What do a nosegay, corsage and boutonniere all share in common? The answer, of course, is that all three are floral arrangements of some kind. Although flowers today are more ornamental than not, during the middle ages a nosegay tucked in a lapel masked the odors of people who bathed infrequently, seldom washed their clothes, had no indoor plumbing, and were surrounded by livestock. Gradually, however, flowers began to be used in other ways. Women wove the stems of flowers into garlands worn around their heads, as evidenced by Anne of Cleves, who wore a garland of rosemary when she married King Henry the VIII.
During the mid-1600s flowers were worn or carried by both men and women. Men wore boutonnieres, and both men and women carried a tight circular cluster of flowers and herbs called tussie-mussies. Whether you were rich or poor, you brought a nosegay with you when you went visiting. Flowers were a part of country fairs, weddings and religious services, much as they are today.
Most people associate the language of flowers, also called “floriography,” with the reign of QueenVictoria. Finishing schools, where gentle manners and proper decorum were taught, included courses in the art of flower appreciation. Each flower and herb came to represent something special. Mothers taught their daughters how to make hand bouquets, and tussie-mussies were considered fashionable accessories to carry or wear, and were said to have been used to send coded messages. Whether this is actually true or not is questionable, but poets and writers certainly used the language of flowers in this fashion. Dictionaries of floriography were published, with some of the common flowers being represented as follows:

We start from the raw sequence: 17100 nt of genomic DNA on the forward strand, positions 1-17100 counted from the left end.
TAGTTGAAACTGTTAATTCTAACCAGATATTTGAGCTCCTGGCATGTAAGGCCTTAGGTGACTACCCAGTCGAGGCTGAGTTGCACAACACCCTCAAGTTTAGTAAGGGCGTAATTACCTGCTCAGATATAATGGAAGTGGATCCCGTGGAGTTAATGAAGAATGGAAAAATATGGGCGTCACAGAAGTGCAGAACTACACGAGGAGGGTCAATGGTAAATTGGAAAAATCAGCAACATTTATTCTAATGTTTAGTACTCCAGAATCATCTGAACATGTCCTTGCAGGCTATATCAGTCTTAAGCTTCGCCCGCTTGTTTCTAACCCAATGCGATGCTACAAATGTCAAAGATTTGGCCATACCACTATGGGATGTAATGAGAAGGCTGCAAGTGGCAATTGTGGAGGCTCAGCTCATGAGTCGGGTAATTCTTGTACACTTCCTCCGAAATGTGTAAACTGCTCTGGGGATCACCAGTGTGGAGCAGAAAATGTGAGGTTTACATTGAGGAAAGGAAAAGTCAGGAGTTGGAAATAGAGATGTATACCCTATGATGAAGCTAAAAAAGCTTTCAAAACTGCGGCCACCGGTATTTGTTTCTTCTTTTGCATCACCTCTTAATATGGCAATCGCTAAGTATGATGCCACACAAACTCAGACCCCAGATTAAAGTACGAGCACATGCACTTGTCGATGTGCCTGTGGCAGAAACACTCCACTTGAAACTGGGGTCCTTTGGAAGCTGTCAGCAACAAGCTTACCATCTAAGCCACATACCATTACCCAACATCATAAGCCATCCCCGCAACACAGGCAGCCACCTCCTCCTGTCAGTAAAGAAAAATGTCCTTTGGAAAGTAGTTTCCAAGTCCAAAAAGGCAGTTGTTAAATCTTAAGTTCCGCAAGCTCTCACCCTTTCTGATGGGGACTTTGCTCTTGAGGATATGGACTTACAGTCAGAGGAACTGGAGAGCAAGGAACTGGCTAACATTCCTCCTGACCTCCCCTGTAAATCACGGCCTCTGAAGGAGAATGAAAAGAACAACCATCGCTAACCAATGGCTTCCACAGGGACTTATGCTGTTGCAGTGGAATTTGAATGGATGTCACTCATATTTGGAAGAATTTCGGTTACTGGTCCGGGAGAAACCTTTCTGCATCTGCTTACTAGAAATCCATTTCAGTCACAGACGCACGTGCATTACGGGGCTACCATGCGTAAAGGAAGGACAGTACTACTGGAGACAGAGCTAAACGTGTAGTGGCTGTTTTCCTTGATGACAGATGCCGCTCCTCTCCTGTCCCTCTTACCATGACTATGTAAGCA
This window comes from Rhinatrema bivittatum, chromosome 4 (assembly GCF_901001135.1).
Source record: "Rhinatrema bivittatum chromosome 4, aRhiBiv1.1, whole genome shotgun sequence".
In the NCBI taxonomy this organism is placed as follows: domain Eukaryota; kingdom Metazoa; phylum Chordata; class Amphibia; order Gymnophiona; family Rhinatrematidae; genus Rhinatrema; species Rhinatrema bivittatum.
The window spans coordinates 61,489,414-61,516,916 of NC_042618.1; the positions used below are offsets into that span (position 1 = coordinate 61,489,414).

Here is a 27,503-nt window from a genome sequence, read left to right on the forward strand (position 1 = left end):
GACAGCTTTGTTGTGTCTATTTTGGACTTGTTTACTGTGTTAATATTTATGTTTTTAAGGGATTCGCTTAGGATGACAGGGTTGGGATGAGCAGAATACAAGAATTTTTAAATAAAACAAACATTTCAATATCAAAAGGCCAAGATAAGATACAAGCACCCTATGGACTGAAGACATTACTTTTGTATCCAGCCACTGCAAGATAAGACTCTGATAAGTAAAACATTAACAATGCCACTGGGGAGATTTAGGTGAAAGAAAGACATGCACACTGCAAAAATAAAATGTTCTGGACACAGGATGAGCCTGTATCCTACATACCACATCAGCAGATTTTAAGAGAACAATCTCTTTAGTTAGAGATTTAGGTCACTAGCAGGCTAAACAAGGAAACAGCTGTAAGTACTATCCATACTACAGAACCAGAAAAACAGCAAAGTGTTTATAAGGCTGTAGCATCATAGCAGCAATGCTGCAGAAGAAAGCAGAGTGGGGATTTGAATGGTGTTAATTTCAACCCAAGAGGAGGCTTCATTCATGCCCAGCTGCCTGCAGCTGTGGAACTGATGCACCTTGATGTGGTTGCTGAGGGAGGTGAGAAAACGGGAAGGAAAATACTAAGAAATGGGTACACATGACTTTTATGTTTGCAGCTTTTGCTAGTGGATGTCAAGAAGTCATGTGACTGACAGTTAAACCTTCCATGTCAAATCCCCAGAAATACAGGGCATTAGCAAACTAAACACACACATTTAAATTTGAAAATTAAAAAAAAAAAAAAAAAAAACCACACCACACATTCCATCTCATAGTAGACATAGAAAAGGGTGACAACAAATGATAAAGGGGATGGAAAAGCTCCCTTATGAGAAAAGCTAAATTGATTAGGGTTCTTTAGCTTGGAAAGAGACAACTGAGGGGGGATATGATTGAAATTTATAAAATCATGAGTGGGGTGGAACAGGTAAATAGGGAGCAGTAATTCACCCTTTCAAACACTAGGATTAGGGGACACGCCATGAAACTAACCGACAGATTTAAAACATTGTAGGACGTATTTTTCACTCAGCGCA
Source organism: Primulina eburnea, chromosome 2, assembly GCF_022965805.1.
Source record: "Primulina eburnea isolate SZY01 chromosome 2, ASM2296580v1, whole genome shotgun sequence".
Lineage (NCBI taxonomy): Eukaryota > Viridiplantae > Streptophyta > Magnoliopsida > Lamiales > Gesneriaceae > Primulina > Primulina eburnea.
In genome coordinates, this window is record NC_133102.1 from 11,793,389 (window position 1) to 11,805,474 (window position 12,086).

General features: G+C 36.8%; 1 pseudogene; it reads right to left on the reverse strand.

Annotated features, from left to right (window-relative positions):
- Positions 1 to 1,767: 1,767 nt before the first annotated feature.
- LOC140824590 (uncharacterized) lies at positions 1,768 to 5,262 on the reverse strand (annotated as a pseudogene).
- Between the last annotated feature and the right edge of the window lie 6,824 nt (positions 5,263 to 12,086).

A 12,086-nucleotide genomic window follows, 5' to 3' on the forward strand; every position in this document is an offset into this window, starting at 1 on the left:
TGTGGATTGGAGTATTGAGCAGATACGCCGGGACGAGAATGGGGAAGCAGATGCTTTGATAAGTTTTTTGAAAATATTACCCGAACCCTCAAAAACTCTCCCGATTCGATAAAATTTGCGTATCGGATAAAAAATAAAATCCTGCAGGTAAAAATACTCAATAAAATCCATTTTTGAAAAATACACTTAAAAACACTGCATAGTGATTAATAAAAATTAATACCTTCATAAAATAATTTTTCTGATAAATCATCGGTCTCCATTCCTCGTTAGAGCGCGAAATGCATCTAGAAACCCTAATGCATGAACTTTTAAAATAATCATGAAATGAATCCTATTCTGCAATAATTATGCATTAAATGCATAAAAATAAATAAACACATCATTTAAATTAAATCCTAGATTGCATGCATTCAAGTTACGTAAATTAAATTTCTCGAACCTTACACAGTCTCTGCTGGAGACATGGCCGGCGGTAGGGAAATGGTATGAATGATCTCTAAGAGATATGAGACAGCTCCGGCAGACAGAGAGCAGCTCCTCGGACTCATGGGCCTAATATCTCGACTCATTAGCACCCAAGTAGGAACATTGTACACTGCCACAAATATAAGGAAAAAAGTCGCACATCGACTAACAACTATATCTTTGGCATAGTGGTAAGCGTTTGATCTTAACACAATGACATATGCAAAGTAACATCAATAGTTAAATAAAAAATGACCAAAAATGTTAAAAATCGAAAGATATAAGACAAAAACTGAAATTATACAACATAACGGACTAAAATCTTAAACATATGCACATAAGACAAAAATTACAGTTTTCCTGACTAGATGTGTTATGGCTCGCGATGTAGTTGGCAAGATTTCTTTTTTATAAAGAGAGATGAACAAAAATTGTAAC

- Daffodil – regard
- Daisies – purity and innocence
- Dandelion – coquetry, or flirting
- Elderflower – compassion
- Iris – sending a message
- Ivy – fidelity
- Jonquil – return of affection
- Lilac (purple) – first signs of love
- Pansy – thought
- Red roses – passionate, romantic love
- Sunflowers – haughtiness, or respect
- White clover – promise
- White roses – virtue and chastity
- Yellow roses– friendship or devotion
- Yellow tulip – hopeless love
The practice of assigning meaning to flowers, however, does not belong solely to Queen Victoria. Wherever the language of flowers is used, it is based on a mixture of mythology, folklore, literature, faith and some of the flowers’ physical characteristics. During both the middle ages and the Renaissance, flowers were used to express concepts of morality. Saints, for example, were associated with specific flowers, such as the lily that symbolized purity. The Japanese also have their own flower language called “hanakotoba” whose meanings differ from their Western counterparts. The Turkish people have a language called “selam” that consists of both flowers and objects. Brent Elliott of the Royal Horticultural Society indicates that selam is not so much a language as it is a tool for helping people remember lines of poetry. The names of objects, in other words, rhyme with lines of poetry.
Whether you express yourself using the Victorian, Japanese, Turkish or any other language of flowers, one fact is certain. Flowers today embellish our garments, our décor and even our bodies, as evidenced by these items sold in BBEST members’ shops.(To look at these items, click on the photo.)
Midnight Blue Flower Focal Bead, by ZudaGay
Bluebonnet Bell, by JillsTreasureChest
Pretty Purple Neck Warmer, by CBBasement
Flowers and Frida Nicho, by VanFleetStreetDesign
Orange Tulip Original Painting, by heronkate
Original Print Sepia Petunia, by BethPeardonProds
To learn more about the language of flowers, consult the following resources:
Tussie-Mussies, the Victorian Art of Expressing Yourself in the Language of Flowers, by Geraldine Adamich Laufer
Flowers, the Angels’ Alphabet: The Language and Poetry of Flowers, by Susan Loy
© 2009 Judy Nolan. All rights reserved. Please note that the images in this post are owned by the artists and may not be used without permission. Simultaneously published at http://boomersandbeyond.blogspot.com.